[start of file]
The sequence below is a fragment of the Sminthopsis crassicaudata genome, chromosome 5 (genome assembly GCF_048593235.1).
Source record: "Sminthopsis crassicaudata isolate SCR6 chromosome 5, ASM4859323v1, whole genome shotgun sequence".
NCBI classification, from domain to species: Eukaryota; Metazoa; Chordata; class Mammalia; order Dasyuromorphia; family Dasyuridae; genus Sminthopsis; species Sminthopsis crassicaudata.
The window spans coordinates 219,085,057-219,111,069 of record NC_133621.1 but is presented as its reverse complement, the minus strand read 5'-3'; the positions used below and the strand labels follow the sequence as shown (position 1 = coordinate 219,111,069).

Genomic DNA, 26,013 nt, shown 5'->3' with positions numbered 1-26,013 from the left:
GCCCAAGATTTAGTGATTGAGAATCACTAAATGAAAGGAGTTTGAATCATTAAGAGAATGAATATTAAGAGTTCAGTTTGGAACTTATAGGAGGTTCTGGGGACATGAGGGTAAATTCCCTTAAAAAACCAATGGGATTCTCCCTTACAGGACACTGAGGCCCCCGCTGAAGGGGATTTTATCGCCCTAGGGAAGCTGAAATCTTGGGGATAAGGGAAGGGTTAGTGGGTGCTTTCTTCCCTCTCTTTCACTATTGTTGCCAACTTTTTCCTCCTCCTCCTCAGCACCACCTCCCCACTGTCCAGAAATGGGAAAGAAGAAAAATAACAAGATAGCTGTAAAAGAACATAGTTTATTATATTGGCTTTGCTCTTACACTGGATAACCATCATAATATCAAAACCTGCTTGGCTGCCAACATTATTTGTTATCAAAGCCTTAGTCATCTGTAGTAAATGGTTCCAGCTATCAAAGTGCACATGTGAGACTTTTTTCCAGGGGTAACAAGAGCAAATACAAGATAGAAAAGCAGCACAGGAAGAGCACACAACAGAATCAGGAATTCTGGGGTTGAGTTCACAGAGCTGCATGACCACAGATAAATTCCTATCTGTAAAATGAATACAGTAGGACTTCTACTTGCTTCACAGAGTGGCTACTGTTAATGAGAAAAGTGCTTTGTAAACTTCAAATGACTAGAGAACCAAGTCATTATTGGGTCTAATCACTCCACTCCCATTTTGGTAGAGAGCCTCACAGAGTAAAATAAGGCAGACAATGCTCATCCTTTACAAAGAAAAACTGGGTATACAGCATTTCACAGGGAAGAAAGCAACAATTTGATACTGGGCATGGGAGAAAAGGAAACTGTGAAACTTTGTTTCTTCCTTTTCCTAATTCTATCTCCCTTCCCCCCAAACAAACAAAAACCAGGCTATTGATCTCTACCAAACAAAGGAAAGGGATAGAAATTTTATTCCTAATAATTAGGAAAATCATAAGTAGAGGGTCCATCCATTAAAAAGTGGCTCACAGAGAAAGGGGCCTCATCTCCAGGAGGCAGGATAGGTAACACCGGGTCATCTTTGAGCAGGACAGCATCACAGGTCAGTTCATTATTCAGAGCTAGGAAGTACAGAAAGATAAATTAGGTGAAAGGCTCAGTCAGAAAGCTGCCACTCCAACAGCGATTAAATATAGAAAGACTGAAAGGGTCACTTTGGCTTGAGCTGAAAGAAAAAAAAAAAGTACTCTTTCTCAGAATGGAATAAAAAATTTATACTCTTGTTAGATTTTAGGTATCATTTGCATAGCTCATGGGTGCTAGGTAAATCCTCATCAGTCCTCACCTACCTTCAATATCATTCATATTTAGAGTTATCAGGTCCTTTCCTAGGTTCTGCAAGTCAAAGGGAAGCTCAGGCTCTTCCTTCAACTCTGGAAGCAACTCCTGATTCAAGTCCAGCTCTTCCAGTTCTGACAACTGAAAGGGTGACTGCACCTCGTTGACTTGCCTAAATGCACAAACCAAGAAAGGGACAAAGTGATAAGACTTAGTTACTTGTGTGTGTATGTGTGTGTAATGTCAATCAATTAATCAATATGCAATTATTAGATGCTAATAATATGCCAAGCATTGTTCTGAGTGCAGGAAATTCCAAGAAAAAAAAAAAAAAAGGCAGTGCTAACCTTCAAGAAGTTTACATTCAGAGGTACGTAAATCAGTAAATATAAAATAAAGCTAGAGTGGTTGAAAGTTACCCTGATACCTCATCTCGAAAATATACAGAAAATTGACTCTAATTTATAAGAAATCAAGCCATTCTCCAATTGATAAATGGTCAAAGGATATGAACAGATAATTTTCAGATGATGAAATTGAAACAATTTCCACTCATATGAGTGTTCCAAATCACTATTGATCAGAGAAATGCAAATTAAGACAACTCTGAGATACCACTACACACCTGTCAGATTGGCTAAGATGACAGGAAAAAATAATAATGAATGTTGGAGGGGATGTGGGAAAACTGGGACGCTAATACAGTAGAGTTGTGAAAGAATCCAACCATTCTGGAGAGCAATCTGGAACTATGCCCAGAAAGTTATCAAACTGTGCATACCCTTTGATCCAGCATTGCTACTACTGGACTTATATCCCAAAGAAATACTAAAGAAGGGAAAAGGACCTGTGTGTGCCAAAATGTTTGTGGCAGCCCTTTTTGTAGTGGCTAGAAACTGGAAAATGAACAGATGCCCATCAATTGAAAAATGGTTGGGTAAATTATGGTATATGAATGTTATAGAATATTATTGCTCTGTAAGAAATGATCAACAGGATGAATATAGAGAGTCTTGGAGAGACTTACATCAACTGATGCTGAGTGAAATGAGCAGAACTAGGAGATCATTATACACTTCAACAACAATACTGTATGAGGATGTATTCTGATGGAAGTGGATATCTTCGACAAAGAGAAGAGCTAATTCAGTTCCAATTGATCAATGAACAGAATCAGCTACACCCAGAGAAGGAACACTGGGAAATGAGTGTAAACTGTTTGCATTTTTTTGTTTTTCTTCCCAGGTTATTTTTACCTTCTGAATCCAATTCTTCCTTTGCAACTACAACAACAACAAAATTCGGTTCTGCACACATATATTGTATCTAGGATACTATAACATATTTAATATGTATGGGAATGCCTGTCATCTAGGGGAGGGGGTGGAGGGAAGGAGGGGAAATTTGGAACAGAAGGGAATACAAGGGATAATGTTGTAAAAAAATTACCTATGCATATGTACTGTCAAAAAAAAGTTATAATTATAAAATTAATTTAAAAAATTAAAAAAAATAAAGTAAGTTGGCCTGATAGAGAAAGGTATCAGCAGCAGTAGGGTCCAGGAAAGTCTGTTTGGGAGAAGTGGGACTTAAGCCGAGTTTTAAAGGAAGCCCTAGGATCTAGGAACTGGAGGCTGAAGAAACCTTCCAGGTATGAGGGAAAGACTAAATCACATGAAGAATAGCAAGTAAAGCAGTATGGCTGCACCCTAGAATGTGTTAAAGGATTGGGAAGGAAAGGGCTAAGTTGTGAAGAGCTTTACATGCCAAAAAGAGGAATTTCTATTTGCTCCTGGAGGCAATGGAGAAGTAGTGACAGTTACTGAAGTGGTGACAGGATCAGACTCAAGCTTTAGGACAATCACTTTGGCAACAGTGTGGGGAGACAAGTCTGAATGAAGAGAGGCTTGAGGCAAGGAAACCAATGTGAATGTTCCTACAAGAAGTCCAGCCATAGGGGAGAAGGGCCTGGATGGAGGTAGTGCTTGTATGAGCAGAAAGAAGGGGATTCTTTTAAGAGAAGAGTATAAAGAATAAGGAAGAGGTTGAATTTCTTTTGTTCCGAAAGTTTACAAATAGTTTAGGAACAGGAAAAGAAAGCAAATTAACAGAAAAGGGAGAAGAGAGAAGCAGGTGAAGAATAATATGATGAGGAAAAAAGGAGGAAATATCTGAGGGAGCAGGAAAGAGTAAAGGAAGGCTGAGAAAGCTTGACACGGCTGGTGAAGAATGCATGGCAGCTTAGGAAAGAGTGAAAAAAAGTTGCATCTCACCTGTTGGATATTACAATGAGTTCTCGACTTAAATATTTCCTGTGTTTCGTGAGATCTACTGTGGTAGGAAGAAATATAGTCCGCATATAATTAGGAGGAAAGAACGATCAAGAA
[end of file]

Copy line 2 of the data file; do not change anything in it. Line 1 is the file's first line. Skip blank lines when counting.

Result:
Source record: "Sminthopsis crassicaudata isolate SCR6 chromosome 5, ASM4859323v1, whole genome shotgun sequence".